32 CFR 505.12 - Privacy Act enforcement actions.
(a) Judicial sanctions. The Act has both civil remedies and criminal penalties for violations of its provisions.
(1) Civil remedies. The DA is subject to civil remedies for violations of the Privacy Act. In addition to specific remedial actions, 5 U.S.C. 552a(g) may provide for the payment of damages, court costs, and attorney's fees.
(2) Criminal penalties. A DA official or employee may be found guilty of a misdemeanor and fined not more than $5,000 for willfully -
(i) Disclosing individually identifiable personal information to one not entitled to the information;
(ii) Requesting or obtaining information from another's record under false pretenses; or
(iii) Maintaining a system of records without first meeting the public notice requirements of the Act.
(b) Litigation Status Sheet.
(1) When a complaint citing the Privacy Act is filed in a U.S. District Court against the Department of the Army, an Army Component, a DA Official, or any Army employee, the responsible system manager will promptly notify the Army Litigation Division, U.S. Army Legal Services Agency (USALSA), 9275 Gunston Road, Fort Belvoir, VA 22060.
(2) The Litigation Status Sheet at appendix E of this part provides a standard format for this notification. At a minimum, the initial notification will have items (a) through (f) provided.
(3) A revised Litigation Status Sheet must be provided at each stage of the litigation.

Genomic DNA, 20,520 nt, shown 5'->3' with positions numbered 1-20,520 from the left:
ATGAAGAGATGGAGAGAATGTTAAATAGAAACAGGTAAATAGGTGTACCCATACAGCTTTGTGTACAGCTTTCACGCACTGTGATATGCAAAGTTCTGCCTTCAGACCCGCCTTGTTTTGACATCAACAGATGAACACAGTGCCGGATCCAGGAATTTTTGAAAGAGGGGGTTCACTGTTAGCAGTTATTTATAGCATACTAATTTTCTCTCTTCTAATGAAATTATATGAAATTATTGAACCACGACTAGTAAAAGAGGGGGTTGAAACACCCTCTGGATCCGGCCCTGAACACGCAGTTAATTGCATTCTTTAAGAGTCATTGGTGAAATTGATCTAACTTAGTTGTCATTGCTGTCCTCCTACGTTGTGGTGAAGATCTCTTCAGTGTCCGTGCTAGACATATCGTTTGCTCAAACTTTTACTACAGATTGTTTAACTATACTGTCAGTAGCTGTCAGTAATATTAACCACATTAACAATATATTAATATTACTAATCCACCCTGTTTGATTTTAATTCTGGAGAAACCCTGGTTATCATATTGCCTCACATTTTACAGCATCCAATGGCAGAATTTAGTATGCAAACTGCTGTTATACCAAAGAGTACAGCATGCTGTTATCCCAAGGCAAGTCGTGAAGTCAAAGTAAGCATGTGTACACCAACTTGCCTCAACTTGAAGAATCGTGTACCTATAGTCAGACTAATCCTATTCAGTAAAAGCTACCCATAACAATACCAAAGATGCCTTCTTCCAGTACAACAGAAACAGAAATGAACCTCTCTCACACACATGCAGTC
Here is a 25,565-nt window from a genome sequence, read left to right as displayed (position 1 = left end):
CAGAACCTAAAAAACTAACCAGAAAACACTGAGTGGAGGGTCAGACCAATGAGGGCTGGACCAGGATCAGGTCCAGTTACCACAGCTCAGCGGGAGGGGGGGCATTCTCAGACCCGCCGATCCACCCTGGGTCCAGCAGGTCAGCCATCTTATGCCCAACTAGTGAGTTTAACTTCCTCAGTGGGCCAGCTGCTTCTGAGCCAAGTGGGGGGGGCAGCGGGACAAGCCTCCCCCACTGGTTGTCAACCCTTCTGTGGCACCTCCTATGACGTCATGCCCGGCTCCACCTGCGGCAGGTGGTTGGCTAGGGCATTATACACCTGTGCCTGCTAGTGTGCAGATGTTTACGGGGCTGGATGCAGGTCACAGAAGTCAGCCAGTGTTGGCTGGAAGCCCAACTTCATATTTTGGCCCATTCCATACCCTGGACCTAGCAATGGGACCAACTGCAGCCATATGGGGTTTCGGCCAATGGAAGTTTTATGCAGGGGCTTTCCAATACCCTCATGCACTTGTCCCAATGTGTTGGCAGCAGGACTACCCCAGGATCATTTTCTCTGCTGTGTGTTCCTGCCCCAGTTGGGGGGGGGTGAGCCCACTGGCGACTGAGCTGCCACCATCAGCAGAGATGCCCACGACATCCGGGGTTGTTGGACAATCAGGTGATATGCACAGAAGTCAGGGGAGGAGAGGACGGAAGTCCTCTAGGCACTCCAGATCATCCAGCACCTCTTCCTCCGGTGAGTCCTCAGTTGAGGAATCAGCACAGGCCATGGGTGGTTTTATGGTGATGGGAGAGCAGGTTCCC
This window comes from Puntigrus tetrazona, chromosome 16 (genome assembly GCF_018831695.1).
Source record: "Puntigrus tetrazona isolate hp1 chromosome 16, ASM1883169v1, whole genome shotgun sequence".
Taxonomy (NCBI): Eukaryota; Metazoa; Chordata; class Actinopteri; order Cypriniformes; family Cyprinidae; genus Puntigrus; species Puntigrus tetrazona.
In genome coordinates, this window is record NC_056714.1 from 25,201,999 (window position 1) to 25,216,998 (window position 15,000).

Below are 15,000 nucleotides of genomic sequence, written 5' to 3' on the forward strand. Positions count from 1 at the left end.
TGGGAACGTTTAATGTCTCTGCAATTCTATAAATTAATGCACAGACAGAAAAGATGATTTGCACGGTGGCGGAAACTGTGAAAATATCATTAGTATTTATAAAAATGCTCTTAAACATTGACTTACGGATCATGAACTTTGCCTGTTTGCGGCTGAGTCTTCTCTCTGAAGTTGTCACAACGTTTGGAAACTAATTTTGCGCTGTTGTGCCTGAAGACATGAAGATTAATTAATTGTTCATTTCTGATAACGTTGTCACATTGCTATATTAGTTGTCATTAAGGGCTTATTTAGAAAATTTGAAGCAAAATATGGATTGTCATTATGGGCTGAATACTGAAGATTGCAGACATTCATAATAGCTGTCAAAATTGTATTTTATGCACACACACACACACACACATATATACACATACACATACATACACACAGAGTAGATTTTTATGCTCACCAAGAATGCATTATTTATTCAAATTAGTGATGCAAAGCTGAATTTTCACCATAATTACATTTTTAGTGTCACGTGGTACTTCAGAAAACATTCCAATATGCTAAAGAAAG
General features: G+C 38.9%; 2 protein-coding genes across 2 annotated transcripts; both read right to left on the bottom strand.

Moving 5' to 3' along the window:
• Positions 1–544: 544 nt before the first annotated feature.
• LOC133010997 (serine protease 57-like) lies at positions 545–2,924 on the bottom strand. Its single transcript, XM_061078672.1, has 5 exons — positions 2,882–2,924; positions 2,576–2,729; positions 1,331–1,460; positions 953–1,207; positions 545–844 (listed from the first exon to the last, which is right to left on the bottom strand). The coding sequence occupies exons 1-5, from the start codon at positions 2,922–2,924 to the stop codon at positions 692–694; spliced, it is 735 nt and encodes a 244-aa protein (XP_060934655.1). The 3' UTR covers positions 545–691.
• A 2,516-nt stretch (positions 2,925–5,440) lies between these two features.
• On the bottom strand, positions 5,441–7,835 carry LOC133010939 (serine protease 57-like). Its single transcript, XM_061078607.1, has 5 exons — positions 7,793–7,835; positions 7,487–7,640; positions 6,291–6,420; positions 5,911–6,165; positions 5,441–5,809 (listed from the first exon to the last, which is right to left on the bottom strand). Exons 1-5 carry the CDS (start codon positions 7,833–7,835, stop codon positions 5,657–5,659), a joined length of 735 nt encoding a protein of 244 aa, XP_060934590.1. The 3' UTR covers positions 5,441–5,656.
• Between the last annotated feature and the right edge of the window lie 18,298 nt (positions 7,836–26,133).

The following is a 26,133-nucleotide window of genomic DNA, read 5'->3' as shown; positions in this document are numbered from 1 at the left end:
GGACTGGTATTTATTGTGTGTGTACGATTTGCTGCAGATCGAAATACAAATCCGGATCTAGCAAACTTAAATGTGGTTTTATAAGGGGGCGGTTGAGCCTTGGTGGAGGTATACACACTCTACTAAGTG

(4) When a court renders a formal opinion or judgment, copies must be provided to the Defense Privacy Office by the Army Litigation Division.
(c) Administrative remedies - Privacy Act complaints.
(1) The installation level Privacy Act Officer is responsible for processing Privacy Act complaints or allegations of Privacy Act violations. Guidance should be sought from the local Staff Judge Advocate and coordination made with the system manager to assist in the resolution of Privacy Act complaints. The local Privacy Act officer is responsible for -
(i) Reviewing allegations of Privacy Act violations and the evidence provided by the complainants;
(ii) Making an initial assessment as to the validity of the complaint, and taking appropriate corrective action;
(iii) Coordinating with the local Staff Judge Advocate to determine whether a more formal investigation such as a commander's inquiry or an AR 15-6 investigation is appropriate; and
(iv) Ensuring the decision at the local level from either the Privacy Act Officer or other individual who directed a more formal investigation is provided to the complainant in writing.
(2) The decision at the local level may be appealed to the next higher command level Privacy Act Officer.
(3) A legal review from the next higher command level Privacy Act Officer's servicing Staff Judge Advocate is required prior to action on the appeal.